I have often had the opportunity to serve family businesses where accountability is alive and well and the resulting culture of accountability provides a competitive advantage. Likewise I have seen plenty of family businesses where the lack of accountability is a perpetual topic of discussion, there are little or inconsistent consequences when people fail to deliver, and accountability seems like an elusive dream. Often family businesses that lack a culture of accountability also have contentious relationships which are a drain on both family and business energy and resources.
So what are some of the distinguishing factors for those family businesses where a culture of accountability is a reality?
Shared Values – Shared values are the foundational building block to accountability as they inform what attitudes and behaviors are expected and provide broad guidelines for family member interaction with one another and with the business.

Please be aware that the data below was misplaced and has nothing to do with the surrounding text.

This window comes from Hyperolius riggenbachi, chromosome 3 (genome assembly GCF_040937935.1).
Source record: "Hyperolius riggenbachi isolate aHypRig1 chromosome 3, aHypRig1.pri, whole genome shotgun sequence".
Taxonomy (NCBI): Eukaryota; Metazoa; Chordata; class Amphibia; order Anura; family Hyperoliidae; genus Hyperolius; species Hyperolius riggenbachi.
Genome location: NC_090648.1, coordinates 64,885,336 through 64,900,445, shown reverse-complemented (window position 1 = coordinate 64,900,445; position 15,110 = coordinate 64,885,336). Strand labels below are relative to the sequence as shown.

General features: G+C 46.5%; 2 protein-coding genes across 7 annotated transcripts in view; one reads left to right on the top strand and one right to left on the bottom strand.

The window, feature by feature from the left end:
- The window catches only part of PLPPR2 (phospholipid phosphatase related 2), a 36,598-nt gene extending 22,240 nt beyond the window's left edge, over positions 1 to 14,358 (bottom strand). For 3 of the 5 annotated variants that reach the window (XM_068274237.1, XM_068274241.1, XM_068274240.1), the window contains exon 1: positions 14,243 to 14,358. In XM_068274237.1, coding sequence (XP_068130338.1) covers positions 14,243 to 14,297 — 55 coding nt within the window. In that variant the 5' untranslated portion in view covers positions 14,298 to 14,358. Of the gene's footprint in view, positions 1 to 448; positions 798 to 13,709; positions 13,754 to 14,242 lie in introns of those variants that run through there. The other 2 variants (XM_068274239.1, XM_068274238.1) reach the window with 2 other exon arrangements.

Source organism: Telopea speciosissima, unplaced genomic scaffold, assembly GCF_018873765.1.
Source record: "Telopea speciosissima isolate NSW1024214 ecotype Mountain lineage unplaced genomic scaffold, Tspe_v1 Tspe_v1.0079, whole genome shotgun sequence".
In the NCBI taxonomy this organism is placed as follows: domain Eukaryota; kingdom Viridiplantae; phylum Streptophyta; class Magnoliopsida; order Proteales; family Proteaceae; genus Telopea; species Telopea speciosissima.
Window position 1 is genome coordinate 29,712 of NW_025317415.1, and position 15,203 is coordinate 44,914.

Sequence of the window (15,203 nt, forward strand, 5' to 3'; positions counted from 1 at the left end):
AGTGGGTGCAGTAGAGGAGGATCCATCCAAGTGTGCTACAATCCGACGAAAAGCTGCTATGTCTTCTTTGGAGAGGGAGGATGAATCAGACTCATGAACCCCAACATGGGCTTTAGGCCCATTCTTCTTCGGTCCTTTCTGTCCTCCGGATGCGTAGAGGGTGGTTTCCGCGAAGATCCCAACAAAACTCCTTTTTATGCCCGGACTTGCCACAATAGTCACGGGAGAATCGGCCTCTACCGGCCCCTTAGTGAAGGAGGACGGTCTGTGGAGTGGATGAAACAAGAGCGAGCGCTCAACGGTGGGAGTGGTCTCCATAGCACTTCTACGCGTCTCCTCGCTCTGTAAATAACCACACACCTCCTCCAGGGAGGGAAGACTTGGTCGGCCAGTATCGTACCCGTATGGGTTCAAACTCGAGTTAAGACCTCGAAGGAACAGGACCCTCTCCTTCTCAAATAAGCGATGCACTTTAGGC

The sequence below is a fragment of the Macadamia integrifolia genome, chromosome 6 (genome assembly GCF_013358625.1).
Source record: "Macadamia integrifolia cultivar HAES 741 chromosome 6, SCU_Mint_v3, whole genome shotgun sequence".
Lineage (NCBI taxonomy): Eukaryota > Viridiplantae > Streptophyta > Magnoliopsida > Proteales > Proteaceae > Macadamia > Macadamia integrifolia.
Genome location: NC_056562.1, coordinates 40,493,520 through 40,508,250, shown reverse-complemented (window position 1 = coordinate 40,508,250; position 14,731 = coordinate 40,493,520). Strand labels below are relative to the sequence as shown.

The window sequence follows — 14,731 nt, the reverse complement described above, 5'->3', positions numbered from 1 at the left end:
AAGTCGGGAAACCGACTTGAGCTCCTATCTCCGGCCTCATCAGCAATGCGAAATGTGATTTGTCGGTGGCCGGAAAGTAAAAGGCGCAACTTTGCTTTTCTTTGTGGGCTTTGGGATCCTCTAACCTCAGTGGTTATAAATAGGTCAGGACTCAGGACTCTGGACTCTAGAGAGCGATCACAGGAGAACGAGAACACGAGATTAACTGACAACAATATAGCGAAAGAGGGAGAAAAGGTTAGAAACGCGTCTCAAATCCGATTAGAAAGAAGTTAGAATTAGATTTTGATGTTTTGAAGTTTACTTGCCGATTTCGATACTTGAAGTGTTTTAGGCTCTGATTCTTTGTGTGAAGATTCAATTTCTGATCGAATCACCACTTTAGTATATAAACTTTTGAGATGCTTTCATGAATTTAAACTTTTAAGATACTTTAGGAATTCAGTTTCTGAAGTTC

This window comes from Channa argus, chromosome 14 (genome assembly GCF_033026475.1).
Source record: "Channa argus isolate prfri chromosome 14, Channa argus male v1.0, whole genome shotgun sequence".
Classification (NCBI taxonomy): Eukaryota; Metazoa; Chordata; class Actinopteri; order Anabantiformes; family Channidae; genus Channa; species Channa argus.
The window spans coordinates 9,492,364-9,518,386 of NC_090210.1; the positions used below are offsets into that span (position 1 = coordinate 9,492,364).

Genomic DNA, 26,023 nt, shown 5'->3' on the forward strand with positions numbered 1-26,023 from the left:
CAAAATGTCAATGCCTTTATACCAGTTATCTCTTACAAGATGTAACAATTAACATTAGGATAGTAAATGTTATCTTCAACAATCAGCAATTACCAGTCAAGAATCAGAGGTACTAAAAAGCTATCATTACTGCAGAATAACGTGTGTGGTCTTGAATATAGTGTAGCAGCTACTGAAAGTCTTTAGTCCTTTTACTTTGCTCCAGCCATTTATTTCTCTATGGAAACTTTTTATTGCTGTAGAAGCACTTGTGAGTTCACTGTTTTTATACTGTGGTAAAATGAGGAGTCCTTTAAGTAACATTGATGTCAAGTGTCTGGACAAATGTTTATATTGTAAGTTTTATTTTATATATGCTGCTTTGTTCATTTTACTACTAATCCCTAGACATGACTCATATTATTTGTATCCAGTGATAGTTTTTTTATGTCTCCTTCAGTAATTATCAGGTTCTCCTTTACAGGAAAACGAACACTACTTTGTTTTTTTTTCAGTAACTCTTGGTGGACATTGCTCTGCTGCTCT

Shared Vision – A shared vision provides a clear understanding of where both the family and the business are going and how one supports the other. A shared vision provides the context within which results can be gauged and is the connection to a purpose larger than any one individual. It is this connection that creates the incentive to contribute to the overall good.
Freedom of Choice – Accountability is built through freedom of choice to contribute on the part of the individual. Absent a voluntary choice to contribute, there are too many ways to blame others for behavior and results that don’t measure up. The motivation to be accountable is derived from the satisfaction of choosing to contribute.
Certainly articulating goals, roles, policy, procedures, consequences, etc. to provide additional clarity on expectations can be helpful to developing a culture of accountability. However, no amount of structure will substitute for shared values, a shared vision, and freedom of choice when it comes to making accountability an achievable reality in your family business.